Commissioner T.C. Rogers noted that employees were already told their raise amounts, and if the change were made, some would get less than the 3 percent they were told and others would potentially get more than they deserve.
“I think that the office-holders and department heads would have a real problem retaining employees especially in this employment environment,” Rogers said. “I’m just being practical here.”
The commissioners set a 2 percent pool of money from a given department’s total payroll for eligible employees for the base increases and an equal amount for the lump sum incentive bonuses. Since the pools of money are finite, the total cost of changing the method would have been “negligible” according to County Administrator Judi Boyko.
Rogers and Commissioner Don Dixon approved the legislation setting the raise amounts for their direct reports, and Commissioner Cindy Carpenter voted against the measure.
“I would say move it to 2 percent on the base right now,” said Carpenter, who added she believes there has been a disconnect between the intent of the program and the way it has been deployed.
Dixon agreed with her but said the “die has been cast” for the raise program this year.
Finance director Tawana Keels told the commissioners that employees have voiced concerns the program is unfair in its current form. She said there are some department heads who routinely give employees high scores on the evaluations and others who are “more critical” which impacts your employee record. Also, she said if a boss wants to give someone three percent, someone else is going to get below two percent which might be unfair.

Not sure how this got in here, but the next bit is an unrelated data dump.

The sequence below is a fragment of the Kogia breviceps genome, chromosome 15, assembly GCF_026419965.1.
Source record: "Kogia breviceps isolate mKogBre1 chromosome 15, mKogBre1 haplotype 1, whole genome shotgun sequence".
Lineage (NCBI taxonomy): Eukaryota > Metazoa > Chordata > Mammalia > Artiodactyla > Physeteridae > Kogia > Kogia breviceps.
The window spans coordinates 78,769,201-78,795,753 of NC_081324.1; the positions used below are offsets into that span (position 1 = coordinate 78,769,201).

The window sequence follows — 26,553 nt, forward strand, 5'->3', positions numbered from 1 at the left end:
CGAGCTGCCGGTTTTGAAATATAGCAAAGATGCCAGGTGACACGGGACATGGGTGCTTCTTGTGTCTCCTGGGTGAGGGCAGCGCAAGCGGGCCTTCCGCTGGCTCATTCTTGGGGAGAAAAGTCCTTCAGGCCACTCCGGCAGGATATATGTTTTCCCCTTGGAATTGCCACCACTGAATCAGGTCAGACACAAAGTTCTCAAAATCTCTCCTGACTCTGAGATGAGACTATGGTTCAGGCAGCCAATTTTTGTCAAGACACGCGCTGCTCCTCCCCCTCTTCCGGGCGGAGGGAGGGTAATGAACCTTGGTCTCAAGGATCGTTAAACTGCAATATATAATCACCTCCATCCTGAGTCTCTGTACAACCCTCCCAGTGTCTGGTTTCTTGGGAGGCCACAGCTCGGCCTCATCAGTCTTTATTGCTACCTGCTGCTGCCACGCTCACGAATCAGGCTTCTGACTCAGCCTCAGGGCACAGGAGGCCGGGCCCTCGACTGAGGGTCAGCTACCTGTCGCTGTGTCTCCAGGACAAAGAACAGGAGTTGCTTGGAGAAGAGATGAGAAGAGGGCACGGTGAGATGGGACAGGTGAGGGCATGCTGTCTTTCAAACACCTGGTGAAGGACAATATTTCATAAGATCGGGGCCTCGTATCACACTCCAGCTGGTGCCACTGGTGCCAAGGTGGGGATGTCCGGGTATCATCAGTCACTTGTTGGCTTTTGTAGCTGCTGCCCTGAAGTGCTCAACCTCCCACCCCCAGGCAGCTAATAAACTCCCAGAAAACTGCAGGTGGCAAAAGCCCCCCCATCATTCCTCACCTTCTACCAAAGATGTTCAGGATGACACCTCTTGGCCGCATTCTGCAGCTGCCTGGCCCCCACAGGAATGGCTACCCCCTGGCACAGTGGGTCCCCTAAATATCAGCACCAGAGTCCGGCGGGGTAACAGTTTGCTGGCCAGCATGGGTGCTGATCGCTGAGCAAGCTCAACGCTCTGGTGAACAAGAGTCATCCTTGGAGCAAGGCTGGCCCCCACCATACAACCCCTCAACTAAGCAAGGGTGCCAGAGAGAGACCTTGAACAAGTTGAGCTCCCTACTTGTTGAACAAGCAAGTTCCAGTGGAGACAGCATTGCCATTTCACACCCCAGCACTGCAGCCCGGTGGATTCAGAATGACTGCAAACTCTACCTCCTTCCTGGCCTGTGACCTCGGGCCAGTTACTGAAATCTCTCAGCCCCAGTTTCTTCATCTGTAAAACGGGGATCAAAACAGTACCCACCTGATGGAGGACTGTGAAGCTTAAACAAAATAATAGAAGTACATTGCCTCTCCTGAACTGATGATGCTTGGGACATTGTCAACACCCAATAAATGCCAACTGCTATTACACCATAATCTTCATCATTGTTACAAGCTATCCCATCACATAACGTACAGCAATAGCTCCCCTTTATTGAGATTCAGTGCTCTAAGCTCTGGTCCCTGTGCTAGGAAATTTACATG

“The idea that everyone would get two percent seems more fair, if you see it as a cost of living,” Keels said. “But you really need to standardize the scoring because to say one person is high and one’sa low based on who is doing the evaluation doesn’t seem fair either, because that goes into your file.”
Boyko told the Journal-News in her experience, as a long-time government official who has espoused merit-based raises, programs like this do work.
“Generally it’s true if the rater is subjective it can’t work, it won’t work, but if you truly have a rater that’s objective and has the best interest of not only the organization, the employees but the services that we’re delivering to the residents of the county, then the program works,” she said.
Employees who are at or above their pay range are only eligible for the lump sum portion of the incentive plan. The plan this year shows 20 of the 29 people who are topped out received four percent lump sum awards. Most of the rest of the employees receive base increases right around two percent and the same percentage for lump sum. Only three people got people got the highest hike — one was at 2.8 percent — in both categories and three people got a one percent increase to base and an additional one percent lump sum.
The commissioners are undertaking another salary survey this year to determine how employees stack up in the market and now will also review the whole salary program. Boyko told the Journal-News when the program was designed three years ago all of the department heads and elected officials were consulted, but it is time to re-evaluate.
“I think at this point it’s best the existing program is examined, it’s reviewed for its program scope but also for the measurables, did it perform the way everyone had anticipated or had wanted it to,” Boyko said. “Look at it with a new set of filters for 2021.”
The commissioners have convinced most other elected officials and independent boards to follow the two-plus-two plan. Boyko this year has recommended adding another percentage to the lump sum pool for all eligible employees in the county, unions included. The total impact will be $540,925. The commissioners haven’t yet voted on the bigger incentive pie but Dixon said they will approve it.
“All the commissioners have indicated that they will support that,” Dixon said.